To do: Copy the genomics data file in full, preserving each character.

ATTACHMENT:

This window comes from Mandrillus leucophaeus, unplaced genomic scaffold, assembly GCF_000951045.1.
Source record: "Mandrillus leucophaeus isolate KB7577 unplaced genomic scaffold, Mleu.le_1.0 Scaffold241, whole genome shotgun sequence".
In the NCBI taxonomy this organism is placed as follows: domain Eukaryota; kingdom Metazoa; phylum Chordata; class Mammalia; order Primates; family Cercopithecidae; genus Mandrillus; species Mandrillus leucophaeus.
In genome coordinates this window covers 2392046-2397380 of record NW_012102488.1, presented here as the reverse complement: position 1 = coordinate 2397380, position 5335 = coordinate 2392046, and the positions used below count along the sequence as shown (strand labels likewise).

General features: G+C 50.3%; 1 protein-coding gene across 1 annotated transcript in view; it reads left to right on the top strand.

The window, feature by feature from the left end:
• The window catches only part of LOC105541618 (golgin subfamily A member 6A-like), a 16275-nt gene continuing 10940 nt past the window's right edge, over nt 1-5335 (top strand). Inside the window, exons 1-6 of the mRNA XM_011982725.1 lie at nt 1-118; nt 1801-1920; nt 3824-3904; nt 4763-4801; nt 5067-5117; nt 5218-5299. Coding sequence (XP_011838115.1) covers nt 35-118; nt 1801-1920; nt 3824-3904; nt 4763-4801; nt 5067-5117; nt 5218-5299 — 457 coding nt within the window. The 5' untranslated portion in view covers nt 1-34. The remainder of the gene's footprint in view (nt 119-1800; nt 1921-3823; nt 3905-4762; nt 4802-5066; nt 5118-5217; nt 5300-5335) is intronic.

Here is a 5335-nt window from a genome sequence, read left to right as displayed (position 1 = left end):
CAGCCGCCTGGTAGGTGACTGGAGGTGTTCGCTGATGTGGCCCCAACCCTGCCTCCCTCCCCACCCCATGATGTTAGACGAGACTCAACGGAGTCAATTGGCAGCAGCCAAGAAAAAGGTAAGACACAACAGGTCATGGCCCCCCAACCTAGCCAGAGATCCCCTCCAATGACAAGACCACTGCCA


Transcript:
This window comes from Mandrillus leucophaeus, unplaced genomic scaffold, assembly GCF_000951045.1.
Source record: "Mandrillus leucophaeus isolate KB7577 unplaced genomic scaffold, Mleu.le_1.0 Scaffold241, whole genome shotgun sequence".
In the NCBI taxonomy this organism is placed as follows: domain Eukaryota; kingdom Metazoa; phylum Chordata; class Mammalia; order Primates; family Cercopithecidae; genus Mandrillus; species Mandrillus leucophaeus.
In genome coordinates this window covers 2392046-2397380 of record NW_012102488.1, presented here as the reverse complement: position 1 = coordinate 2397380, position 5335 = coordinate 2392046, and the positions used below count along the sequence as shown (strand labels likewise).

General features: G+C 50.3%; 1 protein-coding gene across 1 annotated transcript in view; it reads left to right on the top strand.

The window, feature by feature from the left end:
• The window catches only part of LOC105541618 (golgin subfamily A member 6A-like), a 16275-nt gene continuing 10940 nt past the window's right edge, over nt 1-5335 (top strand). Inside the window, exons 1-6 of the mRNA XM_011982725.1 lie at nt 1-118; nt 1801-1920; nt 3824-3904; nt 4763-4801; nt 5067-5117; nt 5218-5299. Coding sequence (XP_011838115.1) covers nt 35-118; nt 1801-1920; nt 3824-3904; nt 4763-4801; nt 5067-5117; nt 5218-5299 — 457 coding nt within the window. The 5' untranslated portion in view covers nt 1-34. The remainder of the gene's footprint in view (nt 119-1800; nt 1921-3823; nt 3905-4762; nt 4802-5066; nt 5118-5217; nt 5300-5335) is intronic.

Here is a 5335-nt window from a genome sequence, read left to right as displayed (position 1 = left end):
CAGCCGCCTGGTAGGTGACTGGAGGTGTTCGCTGATGTGGCCCCAACCCTGCCTCCCTCCCCACCCCATGATGTTAGACGAGACTCAACGGAGTCAATTGGCAGCAGCCAAGAAAAAGGTAAGACACAACAGGTCATGGCCCCCCAACCTAGCCAGAGATCCCCTCCAATGACAAGACCACTGCCA